Who would have thought a bacon sandwich could inflict so much damage?
Ed Miliband’s personal poll ratings, never that impressive, have plumbed new depths after the European and local elections, the photographs of him struggling with a savoury snack, and the insensitive image of him posing with a copy of The Sun, for which he later apologised.
According to the surveys, half of voters think that Mr Miliband should be replaced as Labour leader, even more than say the same of Nick Clegg, who at least has the defence that he is in government.
Some of the disappointment with Mr Miliband has clearly been driven by an almost universally hostile press, including his “friends” at The Sun, all too happy to fasten on to even the slightest mistake or bungled photo-op to build up a narrative of a “gaffe-prone”, “geeky” Labour leader.
In this respect they are merely reverting to vicious type, visiting upon Mr Miliband the kind of abuse they meted out to Gordon Brown, Neil Kinnock and, for some of the time, Tony Blair. It is difficult to imagine any new, alternative Labour leader – Mr Milband’s brother David, Chuka Umunna, Ed Balls – being spared the treatment.
Of course, Mr Miliband made things needlessly difficult for himself by not knowing who he was campaigning for in Swindon and not knowing the price of groceries, but he has been unfairly treated nonetheless. There is no evidence to suggest any great boost would be delivered by a new face at the top, and a leadership election could hardly be worse timed.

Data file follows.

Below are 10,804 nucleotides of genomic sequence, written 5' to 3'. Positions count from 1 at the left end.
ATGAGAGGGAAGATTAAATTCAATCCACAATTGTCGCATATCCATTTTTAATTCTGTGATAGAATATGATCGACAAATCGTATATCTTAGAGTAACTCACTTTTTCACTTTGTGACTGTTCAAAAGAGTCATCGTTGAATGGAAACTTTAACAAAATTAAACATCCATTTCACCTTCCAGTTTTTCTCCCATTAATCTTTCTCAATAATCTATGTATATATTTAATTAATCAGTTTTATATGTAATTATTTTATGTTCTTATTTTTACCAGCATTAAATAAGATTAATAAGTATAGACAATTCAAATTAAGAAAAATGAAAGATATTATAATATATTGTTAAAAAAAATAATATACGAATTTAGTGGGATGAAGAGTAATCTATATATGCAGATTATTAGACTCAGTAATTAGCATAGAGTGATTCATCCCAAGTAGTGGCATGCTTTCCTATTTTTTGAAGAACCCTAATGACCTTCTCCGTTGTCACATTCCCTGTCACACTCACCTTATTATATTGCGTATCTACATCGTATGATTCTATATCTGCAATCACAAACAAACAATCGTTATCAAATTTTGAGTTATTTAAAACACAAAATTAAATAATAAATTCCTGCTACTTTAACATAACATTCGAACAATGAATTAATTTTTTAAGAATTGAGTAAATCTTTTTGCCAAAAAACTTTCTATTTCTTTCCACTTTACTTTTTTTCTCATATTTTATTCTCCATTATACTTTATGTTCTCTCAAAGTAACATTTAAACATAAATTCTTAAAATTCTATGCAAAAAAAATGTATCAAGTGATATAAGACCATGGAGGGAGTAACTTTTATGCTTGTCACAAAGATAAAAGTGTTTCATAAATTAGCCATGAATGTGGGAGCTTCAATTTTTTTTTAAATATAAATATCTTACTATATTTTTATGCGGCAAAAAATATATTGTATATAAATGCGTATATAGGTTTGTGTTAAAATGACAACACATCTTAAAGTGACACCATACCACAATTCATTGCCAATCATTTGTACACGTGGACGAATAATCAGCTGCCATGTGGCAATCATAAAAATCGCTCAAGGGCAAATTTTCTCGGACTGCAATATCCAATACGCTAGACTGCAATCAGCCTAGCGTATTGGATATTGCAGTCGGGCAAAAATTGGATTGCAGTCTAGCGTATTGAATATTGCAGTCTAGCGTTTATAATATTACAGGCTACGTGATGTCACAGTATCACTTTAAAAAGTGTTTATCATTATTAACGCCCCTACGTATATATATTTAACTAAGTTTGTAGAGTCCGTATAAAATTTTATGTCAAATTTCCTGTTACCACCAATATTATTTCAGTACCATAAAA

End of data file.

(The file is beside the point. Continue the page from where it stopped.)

None of which means that all is well with Labour. As the economy recovers, and the voters seem prepared to give the Coalition the credit for that, the need for Mr Miliband and his party to project a clear, credible economic policy grows more urgent. The “cost of living crisis” campaign has found some resonance with the public, but it is, if anything, merely a statement of the symptoms of a deeper problem; how the UK can make its competitive way in an ever tougher world – or the “global race”, as the Prime Minister calls it. On that, Labour has been more or less silent, for all its detailed policies and pledges.
Indeed, many of them suggest that Labour has an anti-business agenda, and that the party doesn’t understand how companies work. Bashing our unlovely utilities may make Labour and the voters feel better in some superficial way, but it is neither sensible, nor a substitute for a coherent industrial strategy.
Mr Miliband and his colleagues seldom talk about raising productivity, or fostering the new technological enterprises of the future that will help increase wages and generate jobs and the prosperity to pay for decent public services. No one is saying that it is easy to frame such a policy agenda; but Labour seems to have ignored it, hoping perhaps that it will go away. This is not the approach to be expected of a party preparing seriously for government.
The suspicion is that Mr Miliband and his team are playing safe, pursuing a sort of “core vote” strategy, not taking risks that might alienate the supporters it has, and hoping that the vagaries of the electoral system will translate a vote share of around 35 per cent into a slim majority in the House of Commons.
Labour’s one-point lead over the Conservatives is too slim to satisfy Mr Miliband. There is close to another year in which the Conservatives and Liberal Democrats can regroup, and in which the economy seems likely to improve and edge closer to normality.Reuse content